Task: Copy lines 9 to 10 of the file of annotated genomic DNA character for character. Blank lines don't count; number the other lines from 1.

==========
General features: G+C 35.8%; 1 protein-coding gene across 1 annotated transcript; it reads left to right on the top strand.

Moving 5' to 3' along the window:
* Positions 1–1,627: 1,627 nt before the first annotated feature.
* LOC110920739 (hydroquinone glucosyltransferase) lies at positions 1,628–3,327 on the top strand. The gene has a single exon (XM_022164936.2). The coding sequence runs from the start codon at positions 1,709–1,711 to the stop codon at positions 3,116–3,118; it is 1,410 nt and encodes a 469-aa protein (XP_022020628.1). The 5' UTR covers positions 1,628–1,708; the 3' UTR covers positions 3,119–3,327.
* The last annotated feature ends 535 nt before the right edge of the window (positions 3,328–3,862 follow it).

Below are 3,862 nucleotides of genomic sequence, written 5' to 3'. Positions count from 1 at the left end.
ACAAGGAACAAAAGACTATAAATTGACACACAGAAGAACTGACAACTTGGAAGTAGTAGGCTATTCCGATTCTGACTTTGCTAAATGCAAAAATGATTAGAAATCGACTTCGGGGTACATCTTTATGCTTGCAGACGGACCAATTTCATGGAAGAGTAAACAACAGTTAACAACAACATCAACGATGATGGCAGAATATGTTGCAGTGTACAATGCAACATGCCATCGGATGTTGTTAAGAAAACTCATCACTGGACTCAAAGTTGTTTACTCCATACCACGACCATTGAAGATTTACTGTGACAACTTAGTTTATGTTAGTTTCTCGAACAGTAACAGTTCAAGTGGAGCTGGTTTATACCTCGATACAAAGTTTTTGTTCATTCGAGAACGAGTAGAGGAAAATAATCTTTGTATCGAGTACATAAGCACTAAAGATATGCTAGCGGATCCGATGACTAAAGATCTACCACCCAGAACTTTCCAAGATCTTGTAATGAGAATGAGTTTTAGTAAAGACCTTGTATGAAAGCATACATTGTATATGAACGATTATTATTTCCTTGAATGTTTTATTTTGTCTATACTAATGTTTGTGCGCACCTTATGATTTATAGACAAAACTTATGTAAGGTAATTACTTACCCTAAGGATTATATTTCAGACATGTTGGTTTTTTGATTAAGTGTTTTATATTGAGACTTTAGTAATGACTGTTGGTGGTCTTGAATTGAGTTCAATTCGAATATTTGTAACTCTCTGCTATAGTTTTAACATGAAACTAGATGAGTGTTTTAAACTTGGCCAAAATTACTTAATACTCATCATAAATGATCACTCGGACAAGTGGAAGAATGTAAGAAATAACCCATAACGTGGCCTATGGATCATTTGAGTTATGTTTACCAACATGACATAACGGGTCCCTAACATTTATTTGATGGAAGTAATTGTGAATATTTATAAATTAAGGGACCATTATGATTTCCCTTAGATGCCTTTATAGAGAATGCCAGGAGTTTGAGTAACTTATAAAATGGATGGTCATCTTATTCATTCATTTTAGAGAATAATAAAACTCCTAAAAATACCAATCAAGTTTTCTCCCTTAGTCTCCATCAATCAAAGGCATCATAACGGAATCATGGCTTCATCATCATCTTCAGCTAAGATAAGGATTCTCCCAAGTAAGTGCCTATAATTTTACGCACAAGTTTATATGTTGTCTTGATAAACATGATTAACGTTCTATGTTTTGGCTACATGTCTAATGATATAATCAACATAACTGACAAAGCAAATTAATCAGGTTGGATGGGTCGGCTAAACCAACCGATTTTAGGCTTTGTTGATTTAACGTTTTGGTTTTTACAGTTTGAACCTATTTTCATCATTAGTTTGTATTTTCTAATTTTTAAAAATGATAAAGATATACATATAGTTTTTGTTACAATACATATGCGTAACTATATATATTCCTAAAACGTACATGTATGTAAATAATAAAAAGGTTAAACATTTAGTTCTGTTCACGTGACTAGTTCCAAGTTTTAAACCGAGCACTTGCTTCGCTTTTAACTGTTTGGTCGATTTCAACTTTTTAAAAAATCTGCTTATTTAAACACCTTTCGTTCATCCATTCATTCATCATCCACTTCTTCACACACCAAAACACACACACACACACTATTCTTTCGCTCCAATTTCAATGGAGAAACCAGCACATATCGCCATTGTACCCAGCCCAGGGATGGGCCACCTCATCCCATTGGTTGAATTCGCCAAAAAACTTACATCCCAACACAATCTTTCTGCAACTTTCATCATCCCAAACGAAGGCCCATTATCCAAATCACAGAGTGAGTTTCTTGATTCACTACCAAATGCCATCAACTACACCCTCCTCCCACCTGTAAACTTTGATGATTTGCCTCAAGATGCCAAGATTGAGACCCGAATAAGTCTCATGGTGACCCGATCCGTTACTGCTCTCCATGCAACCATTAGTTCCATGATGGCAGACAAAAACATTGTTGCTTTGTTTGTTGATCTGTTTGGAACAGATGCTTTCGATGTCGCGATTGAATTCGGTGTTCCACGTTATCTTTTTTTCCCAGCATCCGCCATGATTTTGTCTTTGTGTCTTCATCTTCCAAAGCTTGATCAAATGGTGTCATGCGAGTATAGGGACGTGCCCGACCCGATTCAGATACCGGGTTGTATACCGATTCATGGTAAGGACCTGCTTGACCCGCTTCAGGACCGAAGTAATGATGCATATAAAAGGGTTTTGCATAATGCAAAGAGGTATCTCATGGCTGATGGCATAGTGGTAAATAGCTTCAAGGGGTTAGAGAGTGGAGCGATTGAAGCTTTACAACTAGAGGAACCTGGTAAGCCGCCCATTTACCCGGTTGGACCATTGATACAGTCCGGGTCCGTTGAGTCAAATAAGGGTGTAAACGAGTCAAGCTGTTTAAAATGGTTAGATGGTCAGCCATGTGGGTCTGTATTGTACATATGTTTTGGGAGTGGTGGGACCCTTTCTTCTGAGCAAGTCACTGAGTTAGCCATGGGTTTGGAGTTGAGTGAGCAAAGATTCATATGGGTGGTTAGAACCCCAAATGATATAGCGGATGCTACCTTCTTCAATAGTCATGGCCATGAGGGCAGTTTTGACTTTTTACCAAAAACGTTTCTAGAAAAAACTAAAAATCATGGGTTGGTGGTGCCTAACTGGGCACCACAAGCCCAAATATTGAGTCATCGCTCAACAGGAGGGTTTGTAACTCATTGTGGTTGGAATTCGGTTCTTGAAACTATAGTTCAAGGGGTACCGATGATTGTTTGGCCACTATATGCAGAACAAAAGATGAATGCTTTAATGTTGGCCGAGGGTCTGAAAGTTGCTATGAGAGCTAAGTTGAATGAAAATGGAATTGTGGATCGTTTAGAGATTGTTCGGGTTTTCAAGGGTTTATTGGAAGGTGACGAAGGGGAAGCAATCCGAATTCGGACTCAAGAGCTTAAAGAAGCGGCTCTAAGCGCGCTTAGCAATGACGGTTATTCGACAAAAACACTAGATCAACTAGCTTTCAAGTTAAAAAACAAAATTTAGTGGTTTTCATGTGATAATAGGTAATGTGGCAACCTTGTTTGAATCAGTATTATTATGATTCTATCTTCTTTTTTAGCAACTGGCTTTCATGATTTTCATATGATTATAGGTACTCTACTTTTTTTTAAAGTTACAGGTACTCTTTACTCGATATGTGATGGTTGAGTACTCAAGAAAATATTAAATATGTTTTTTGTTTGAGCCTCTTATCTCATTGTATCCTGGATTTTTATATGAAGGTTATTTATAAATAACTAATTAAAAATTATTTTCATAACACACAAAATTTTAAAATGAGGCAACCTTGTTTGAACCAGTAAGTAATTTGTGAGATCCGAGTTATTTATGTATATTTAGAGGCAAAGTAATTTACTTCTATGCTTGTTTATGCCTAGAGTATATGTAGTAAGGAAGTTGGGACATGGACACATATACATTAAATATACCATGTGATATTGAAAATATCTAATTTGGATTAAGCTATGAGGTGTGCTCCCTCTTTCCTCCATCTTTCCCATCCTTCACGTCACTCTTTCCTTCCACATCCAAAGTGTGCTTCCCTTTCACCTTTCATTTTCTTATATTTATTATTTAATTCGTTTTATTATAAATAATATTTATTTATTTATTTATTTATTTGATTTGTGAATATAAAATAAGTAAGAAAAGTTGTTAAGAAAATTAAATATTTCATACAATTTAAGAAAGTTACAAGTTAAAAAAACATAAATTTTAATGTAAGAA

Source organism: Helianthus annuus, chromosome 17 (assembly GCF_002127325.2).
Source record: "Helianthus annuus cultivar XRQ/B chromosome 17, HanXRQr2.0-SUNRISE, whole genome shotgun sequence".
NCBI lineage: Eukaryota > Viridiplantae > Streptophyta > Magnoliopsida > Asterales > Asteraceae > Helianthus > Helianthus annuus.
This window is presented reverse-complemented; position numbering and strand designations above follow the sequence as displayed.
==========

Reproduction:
Source record: "Helianthus annuus cultivar XRQ/B chromosome 17, HanXRQr2.0-SUNRISE, whole genome shotgun sequence".
NCBI lineage: Eukaryota > Viridiplantae > Streptophyta > Magnoliopsida > Asterales > Asteraceae > Helianthus > Helianthus annuus.